Meet the Crew: in conversation with Janine Woodcock, executive coach & author
Creative is something we all have potential to engage in.
In the latest of our conversation series with our talented Firehaus Crew, we talk career leaps, the writing process, drive and channelling creativity with executive coach and former agency CMO Janine Woodcock, author of ‘The Power of Choices: 7 steps to smarter decisions about work, life and success’.
Beth Pope: We’re thoroughly delighted to have you as a Crew member, Janine. Tell me: executive coach, author, business mentor, speaker. That’s quite a portfolio! Do you have a favourite?
Janine Woodcock: Thanks Beth! I love them all. I obviously choose and manage how much I do of each. Rather than what I love most, it’s about what connects them all, which is helping people to be whatever they want to be.
BP: Tell me more about that!
JW: When I was a business leader, before I moved into the world of executive coaching, I believed that everybody should be the best they could be. I wanted to bring out their full potential. What I now understand is that people should be allowed to be the best they choose to be. I might think they could do more, but if they don’t want to that’s not appropriate. That’s the space I’m working in.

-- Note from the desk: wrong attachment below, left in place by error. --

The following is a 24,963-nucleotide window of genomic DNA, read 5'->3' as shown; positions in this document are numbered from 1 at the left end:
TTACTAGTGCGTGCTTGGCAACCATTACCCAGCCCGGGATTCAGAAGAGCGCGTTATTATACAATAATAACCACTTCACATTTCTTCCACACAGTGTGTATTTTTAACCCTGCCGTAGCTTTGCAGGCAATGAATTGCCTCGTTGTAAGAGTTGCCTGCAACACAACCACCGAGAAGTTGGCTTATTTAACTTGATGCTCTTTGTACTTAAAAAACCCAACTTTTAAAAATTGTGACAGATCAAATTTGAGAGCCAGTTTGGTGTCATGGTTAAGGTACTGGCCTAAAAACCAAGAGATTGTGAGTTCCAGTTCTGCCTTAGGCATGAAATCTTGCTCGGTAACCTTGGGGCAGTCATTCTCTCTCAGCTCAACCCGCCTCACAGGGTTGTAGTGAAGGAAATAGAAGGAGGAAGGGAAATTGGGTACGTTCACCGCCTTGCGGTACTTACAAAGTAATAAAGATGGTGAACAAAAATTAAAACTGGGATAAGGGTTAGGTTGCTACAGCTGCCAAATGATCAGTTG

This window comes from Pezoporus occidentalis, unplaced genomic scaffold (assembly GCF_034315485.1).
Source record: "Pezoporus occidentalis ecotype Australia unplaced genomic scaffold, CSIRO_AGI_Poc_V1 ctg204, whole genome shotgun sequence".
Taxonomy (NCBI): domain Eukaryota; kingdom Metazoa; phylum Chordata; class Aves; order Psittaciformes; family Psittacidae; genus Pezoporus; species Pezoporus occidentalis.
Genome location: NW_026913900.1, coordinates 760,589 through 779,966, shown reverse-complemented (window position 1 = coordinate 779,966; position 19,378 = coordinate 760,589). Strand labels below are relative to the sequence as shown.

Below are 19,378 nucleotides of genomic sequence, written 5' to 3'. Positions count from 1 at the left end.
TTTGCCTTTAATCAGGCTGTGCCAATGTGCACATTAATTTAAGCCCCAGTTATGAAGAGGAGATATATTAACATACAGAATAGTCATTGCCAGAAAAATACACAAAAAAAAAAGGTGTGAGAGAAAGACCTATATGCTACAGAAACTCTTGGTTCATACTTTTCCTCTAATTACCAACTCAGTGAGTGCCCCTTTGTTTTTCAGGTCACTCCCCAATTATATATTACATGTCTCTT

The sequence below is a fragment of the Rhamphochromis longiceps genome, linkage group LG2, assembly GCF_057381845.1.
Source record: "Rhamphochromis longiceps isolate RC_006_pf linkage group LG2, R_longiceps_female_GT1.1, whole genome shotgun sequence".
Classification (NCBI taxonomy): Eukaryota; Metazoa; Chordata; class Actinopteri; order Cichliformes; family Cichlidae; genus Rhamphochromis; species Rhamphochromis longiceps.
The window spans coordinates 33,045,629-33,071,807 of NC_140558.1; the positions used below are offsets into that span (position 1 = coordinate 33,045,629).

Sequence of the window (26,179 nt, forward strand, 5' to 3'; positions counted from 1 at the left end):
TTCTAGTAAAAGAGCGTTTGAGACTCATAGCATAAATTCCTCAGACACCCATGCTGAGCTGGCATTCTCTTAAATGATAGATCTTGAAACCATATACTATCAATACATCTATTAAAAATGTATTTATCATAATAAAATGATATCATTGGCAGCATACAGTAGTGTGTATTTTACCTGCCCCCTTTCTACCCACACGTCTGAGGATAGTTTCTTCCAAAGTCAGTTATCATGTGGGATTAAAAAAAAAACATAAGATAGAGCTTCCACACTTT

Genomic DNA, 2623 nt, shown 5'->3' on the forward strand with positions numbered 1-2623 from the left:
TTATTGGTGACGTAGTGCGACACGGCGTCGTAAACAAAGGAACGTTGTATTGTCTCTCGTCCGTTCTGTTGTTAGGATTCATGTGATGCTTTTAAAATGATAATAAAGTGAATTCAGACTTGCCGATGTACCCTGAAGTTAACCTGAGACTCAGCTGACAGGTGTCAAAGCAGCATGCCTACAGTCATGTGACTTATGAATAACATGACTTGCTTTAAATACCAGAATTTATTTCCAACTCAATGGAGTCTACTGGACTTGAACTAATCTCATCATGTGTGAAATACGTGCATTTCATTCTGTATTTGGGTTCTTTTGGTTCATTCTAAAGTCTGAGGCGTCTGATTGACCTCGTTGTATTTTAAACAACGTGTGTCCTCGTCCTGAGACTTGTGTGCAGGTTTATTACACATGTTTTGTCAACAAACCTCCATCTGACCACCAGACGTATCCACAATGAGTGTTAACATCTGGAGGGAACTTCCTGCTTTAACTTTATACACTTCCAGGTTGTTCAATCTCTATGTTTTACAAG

BP: How did that shift in your own viewpoint happen?
JW: I decided to do my executive coaching masters-level diploma when I was still in agency land. I was working with clients who were going through significant transformations and I felt I needed some frameworks to help me help them even more. But as an agency our role was to find all the answers, so I was quite attached to my version of the truth being right. Of course coaching is the complete opposite. So, during the coaching diploma there were quite a few confronting moments where I realised there was another way. And I still, 6 years later, probably on a daily basis, have to let go of my version of what’s right and best. It’s all about the coachee and their context. Not mine.
BP: What triggered the desire to switch to making coaching your career?
JW: I fell out of love with marketing. I’ve always needed to feel passionate about what I did, and I needed to do something that felt more important. That sounds really crass because marketing is important, but I lost the sense of purpose with it. I remember sitting in a cafe in London and something happened that triggered me - I can’t even remember what it was - and I just slammed my hands down and said ‘Oh my God, I’m going to resign and this is what I’m going to do’. And the next day I had my letter written.